The spurs will not simply disappear after scoring an insurmountable one-man barrier in the shape of United goalkeeper David de Gea against United – but that loss makes it even harder for them to keep up with Liverpool and Manchester City.
Yet, in the midst of despair, the ray of light could emerge from the afterglow of United’s victory and the recent success in their remarkable revival under Ole Gunnar Solskjaer.
Mauricio Pochettino was the name on everyone’s lips when Jose Mourinho paid his bill and checked out at The Lowry Hotel after he was released by United in mid-December. The Argentinian, who has long been associated with Old Trafford, bit the “Special Special” after losing in Liverpool.
Solskjaer was a surprising choice to keep the seat warm. United Woods’ deputy chairman, Ed Woodward, and his mediators had time to think about a poorly judged decision-making process, in which Mourinho, Louis van Gaal, and initially the hapless David Moyes, had succeeded Sir Alex Ferguson and United as their own Consider rivals.
The 45-year-old Norwegian was effectively loaned by Molde at home after failing in the Premier League when he led Cardiff City into the championship. It was a decision to temporarily bring management back into the house with their former striker, to take advantage of United’s previous assets and to revive a squad that seemed to live a life of misery under Mourinho.
At this early stage, there must still be serious concerns as to whether Solskjaer will hand over the reins in the long run, but will thus win and build on a positive tactical platform of an emerging team, before a truly extraordinary performance from the goalkeeper of David de Gea is reinforced his case,
At the final whistle he went to Wembley Lawn to receive the recognition of thousands of United fans who sang his name regularly and thunderously during a sixth straight win.
This has been his most accurate test so far. None of his previous successes was anything else than expected, although nothing was certain given the shabby state United had at the time of Mourinho’s release.
Solskjaer received top marks for positivity and a repertoire using the pace and agility of Marcus Rashford and Anthony Martial instead of the physicality of Romelu Lukaku.
The second half may have relied on De Gea, but the basic requirements for the win were created by the forward-looking prospects that gave Rashford a half-time advantage.
Could this prolonged renaissance under Solskjaer at least mean that this loss gives Spurs greater hope that United will look elsewhere than in the north of London?
It has always been an arrogant assumption that Pochettino, who has built a good working relationship with Spurs chairman Daniel Levy and enjoys control over football affairs, just drops everything at Old Trafford.
Spurs will (eventually) move into a magnificent new stadium, and Pochettino has built incredibly close relationships with his players throughout his time in the club.
If United had taken its step and was willing to pay the £ 40 million it had announced, the remainder of the five-year deal signed by the Argentine in May 2018 would have to be bought. Levy would either leaf through it, or would Pochettino accept it automatically?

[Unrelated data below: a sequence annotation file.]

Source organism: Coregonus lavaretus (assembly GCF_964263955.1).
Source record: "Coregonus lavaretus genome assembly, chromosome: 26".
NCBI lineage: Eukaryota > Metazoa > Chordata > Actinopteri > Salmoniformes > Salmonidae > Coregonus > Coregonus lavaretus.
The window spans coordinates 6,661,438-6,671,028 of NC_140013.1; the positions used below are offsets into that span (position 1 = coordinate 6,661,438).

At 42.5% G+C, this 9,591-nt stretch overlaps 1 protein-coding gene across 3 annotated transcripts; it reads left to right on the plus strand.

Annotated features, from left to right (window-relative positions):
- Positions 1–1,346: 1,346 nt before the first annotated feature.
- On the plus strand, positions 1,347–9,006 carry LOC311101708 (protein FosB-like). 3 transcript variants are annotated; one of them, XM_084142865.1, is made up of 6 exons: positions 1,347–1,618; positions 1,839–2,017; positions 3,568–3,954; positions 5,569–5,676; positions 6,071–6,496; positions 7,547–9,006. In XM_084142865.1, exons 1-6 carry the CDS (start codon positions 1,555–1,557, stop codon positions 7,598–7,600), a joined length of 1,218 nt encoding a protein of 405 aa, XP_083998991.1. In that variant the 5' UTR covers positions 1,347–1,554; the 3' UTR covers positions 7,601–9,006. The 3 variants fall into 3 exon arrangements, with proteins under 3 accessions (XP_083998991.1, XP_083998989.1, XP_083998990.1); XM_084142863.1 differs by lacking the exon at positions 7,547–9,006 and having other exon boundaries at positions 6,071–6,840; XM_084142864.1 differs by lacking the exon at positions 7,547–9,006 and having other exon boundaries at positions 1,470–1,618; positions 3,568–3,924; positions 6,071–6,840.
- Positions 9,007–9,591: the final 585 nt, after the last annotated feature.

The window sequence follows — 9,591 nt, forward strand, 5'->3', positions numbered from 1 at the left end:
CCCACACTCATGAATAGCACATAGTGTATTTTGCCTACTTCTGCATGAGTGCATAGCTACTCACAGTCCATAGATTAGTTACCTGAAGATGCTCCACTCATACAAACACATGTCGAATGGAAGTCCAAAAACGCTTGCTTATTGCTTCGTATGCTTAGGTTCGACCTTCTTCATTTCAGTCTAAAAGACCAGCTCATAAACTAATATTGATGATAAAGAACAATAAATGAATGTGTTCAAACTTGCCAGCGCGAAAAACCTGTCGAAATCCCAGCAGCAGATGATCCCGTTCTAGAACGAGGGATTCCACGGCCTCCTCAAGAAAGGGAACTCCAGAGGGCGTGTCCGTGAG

However, it would undoubtedly be a great relief for the Spurs if Solskjaer performs so well that United stopped by closer to home and entered into the kind of deal with Molde that would be little more than a formality.
Real Madrid might say something more, but there is no doubt that Spurs is currently very interested in seeing Solskjaer running so well that his train car, which is currently running at a fair pace, is experiencing an unstoppable momentum.
It is a small consolation that, after such a disappointing result, this would be a consideration that has been billed in some areas as a confrontation between Pochettino and Solskjaer – though not by the two central characters of the subplot.
Pochettino is crucial to everything Spurs wants to accomplish as they prepare to move to their new home, and he may feel that he has some important tasks left to do, having been difficult since his appointment in May 2014 tangible first trophy seeks.
The sight of Captain Harry Kane, the most important and influential person, who clung hopelessly to the pain of defeat, limped heavily as he walked into the locker room the last time, accompanied by a physiotherapist.
The diagnosis was a twisted ankle that caused a frustrated and clearly concerned Pochettino to admit, “I’m worried, this could be a big problem for us.”
It is the injury that Pochettino and Spurs most fear. The team is as talented and adaptable as they have been before, but the idea of a life without Kane is temporarily an inedible one.
And with another successful shooter, Heung-Min Son, who is now leaving the United Arab Emirates to represent South Korea in the Asian Cup, the closet threatens to suddenly look naked. Fernando Llorente has no serious goal weight, while Vincent Janssen is literally the forgotten man.
Pochettino and Spurs may suddenly face a dilemma in the remaining weeks of the transfer window if Kane’s next health bulletin is pessimistic.
They had pulled out of Wembley on Sunday night when they left the club. The fact that Solskjer’s recent success was at their expense could reinforce his case to become a permanent Manchester United. This was possibly the best thing they could do.